One of the biggest problems new artists face when they start tattooing fake skin is getting good color saturation. If your fake skin looks patchy or overworked when you try to add color, there’s a good chance your tattoos will heal badly on real clients.
To help, we’ll be breaking down exactly how to tattoo color on fake skins so you can get quality practice and create strong portfolio pieces.
In this article, we’ll discuss:
Tattooing Color on Fake Skin
As a new tattoo artist, it’s really tempting to skip learning how to draw and get right to tattooing. However, this will set you back in your career. It’s very hard to be accepted into a tattoo shop if you don’t know how to create unique tattoo designs.
If you’re new to drawing, here are three things you need to know that will immediately help you start creating better tattoos:
Use Quality Ink
Inks from tattoo kits tend to be cheap, which usually means you’re going to have saturation issues. It doesn’t go into the skin well because it’s watered down. (It’s definitely not meant for human skin, so never use it on yourself or your clients.)
Using higher-quality ink brands like Solid, Eternal, Fusion, and Intenze will help you progress faster, because you know none of the issues in your tattoos are due to cheap ink. We recommend avoiding Mom’s Ink brand (it’s very thick) and any off-brand inks (they’re usually too thin).
Additionally, you do not want to buy these brands off Amazon. There are a lot of clones out there that are not safe to use on skin, and can lead to infections.
Color Comes Last
In tattooing, color comes last. When you’re learning to tattoo, you want to make sure that you’ve mastered linework and shading before you start adding color to your tattoos. Trying to learn all three skills at once can be overwhelming.In the same way, you want to make sure to do your linework and all your shading in a tattoo before you go in with color.
Know Where Your Colors Go
It can be helpful to print the design and add in your shading and colors with markers or colored pencils. This will make sure you’re confident in where your shading goes before you sit down to tattoo.
Eventually, you won’t need to do this step, and you’ll know where to add shading and color on instinct.
Darkest Colors First
You always want to tattoo your darkest colors first. For example, if you tattooed all the yellow areas of your design first and then went back in with red, the yellow would mix with the red and muddy up into a brown color.
If you start with a darker color, you won’t be able to see the colors “mix” with the lighter colors, which will keep everything looking crisp.
For the sample tattoo, red comes first, then green, and then yellow.
Transition From Black to Color
When you’re going from shading into a color, the goal is to get smooth transitions. You can use whip shading and pendulum shading to create these transitions.
The best way to do this is to make sure your black shading is whipped out enough that you can go back in with color and see a smooth transition from black to color.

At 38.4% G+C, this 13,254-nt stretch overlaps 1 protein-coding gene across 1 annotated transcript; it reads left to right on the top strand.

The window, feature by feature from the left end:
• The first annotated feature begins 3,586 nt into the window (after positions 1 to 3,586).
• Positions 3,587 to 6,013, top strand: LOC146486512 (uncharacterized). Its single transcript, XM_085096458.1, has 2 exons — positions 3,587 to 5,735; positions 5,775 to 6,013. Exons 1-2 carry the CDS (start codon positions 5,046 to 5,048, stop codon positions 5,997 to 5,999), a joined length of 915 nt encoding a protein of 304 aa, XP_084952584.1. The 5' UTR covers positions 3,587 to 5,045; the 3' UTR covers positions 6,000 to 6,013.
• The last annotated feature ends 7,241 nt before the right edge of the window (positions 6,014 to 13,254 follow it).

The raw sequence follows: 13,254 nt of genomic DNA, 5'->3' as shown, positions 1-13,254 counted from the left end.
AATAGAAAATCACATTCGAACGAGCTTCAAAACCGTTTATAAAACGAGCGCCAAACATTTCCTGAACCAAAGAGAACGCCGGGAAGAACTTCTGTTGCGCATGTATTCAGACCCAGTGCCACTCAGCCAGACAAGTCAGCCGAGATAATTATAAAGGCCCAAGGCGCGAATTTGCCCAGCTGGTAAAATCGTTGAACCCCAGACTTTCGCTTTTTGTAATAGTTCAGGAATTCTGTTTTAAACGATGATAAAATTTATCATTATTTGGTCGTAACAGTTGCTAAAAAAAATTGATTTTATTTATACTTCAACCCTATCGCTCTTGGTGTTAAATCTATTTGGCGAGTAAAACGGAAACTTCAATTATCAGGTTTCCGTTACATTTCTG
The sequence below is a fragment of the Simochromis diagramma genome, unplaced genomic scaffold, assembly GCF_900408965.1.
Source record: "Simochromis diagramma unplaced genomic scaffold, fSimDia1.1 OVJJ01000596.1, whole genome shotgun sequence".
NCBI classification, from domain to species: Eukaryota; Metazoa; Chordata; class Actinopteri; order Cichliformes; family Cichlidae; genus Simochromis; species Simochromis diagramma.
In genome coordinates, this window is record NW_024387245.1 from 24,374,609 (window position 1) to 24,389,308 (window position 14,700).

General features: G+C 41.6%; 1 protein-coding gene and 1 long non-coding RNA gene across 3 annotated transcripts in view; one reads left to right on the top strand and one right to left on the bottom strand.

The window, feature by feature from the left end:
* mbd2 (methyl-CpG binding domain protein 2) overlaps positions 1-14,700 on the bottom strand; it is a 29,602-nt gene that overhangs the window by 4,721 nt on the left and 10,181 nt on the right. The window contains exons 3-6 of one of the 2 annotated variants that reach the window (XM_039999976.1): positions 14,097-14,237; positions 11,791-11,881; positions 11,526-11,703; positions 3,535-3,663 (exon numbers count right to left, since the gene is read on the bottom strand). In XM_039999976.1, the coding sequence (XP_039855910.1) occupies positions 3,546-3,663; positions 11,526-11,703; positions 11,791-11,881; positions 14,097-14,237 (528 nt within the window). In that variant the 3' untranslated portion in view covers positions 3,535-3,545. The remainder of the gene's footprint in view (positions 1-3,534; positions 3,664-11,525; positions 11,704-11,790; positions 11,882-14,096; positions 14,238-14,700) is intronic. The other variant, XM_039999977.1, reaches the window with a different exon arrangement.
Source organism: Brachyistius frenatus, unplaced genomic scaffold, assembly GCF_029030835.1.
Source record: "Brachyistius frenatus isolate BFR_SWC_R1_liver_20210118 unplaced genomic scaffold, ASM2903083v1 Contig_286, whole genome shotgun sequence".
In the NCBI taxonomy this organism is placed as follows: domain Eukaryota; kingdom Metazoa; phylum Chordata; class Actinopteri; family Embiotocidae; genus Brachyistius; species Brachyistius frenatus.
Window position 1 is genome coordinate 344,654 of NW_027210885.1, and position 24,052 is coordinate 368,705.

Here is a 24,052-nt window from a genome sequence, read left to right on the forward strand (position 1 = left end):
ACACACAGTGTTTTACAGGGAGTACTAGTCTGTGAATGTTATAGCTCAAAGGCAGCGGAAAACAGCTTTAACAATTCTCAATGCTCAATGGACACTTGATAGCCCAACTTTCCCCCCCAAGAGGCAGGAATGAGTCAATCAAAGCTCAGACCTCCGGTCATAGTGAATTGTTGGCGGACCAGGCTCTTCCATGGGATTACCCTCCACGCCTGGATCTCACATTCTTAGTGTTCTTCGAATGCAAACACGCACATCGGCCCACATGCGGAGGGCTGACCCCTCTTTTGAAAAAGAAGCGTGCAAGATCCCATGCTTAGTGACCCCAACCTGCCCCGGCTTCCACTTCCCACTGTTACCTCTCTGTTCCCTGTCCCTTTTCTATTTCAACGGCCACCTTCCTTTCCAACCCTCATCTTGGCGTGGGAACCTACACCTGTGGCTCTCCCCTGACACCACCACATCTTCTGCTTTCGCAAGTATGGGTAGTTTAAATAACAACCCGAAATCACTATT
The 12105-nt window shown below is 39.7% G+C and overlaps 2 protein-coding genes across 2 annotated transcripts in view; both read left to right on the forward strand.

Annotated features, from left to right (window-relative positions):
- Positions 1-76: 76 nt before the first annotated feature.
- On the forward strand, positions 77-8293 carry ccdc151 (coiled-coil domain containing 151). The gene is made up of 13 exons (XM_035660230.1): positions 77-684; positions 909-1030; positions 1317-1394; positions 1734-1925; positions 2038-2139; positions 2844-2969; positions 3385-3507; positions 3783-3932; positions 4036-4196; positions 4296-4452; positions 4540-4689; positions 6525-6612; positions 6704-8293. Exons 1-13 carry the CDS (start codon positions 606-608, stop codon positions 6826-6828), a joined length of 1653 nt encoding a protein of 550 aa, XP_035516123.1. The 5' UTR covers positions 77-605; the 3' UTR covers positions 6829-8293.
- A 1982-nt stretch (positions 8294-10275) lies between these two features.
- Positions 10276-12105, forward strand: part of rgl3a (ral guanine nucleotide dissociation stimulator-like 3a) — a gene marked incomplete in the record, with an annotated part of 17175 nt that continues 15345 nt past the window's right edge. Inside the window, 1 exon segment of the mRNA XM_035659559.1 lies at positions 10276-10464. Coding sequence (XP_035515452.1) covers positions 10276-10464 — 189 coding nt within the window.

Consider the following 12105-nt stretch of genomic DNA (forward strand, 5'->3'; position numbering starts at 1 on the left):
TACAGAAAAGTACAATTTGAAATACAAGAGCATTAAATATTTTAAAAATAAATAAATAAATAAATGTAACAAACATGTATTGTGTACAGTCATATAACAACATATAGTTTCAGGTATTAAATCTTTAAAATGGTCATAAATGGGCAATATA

Then, you can whip out your color to transition into a lighter color or right into skin tone. Just like shading, you can whip out your needles to create lighter shades of a color to show a light source.
When you change ink colors, make sure to dip the tip of your cartridge into your cup of distilled water to clean it out. Briefly wipe it on a paper towel. This will keep you from accidentally mixing colors.
You want to focus on getting everything saturated the first time. If you have to go back in and go over your shading, you can accidentally overwork the area.
Do one color, not one area at a time. When you start in with one of your colors, make sure to go ahead and tattoo every part of the design that uses that color before moving on to the next one. This saves you time and keeps you from accidentally muddying up your colors.
Mixing Colors in the Tube
You can create a new color without mixing it in an ink cap by mixing it in the tube. For example, if you dip into your yellow and then dip into your red, it will mix in the tube and create orange. You can then add this color into your tattoo design. This can make it easier to transition from red to yellow by having orange in the middle.
If you already had red and yellow down, and now want to make orange, you would be moving from a lighter color to a darker color. Usually, you wouldn’t want to do that. But in this case, you can put some Vaseline on the fake skin on top of the yellow to protect it from any of the orange ink splatter. Then, when you wipe the Vaseline, just pull up instead of wiping out. This will keep the colors from mixing and looking muddy.
Learn to Tattoo Without an Apprenticeship
In the past, learning in the shop through an apprenticeship was the only way aspiring artists could learn to tattoo color properly. Today, however, artists are skipping the apprenticeship to learn on their own time at home with the Artist Accelerator Program.
The world’s oldest and largest online tattoo course, the Artist Accelerator Program’s easy-to-follow, 9-step framework lets anyone go from complete beginner to professional tattoo artist without the year of grunt work or hazing.
Inside the program, you’ll be taught everything you’d learn in a traditional apprenticeship by professional tattoo artists and receive feedback on your art and tattoos in the program’s private online Mastermind community.
Over 2500 students have used the Artist Accelerator Program’s 9-step framework to break into the tattoo industry, with many opening their own studios or working in shops around the world.If you’d like to see the framework they used, click here to learn more about the Artist Accelerator Program.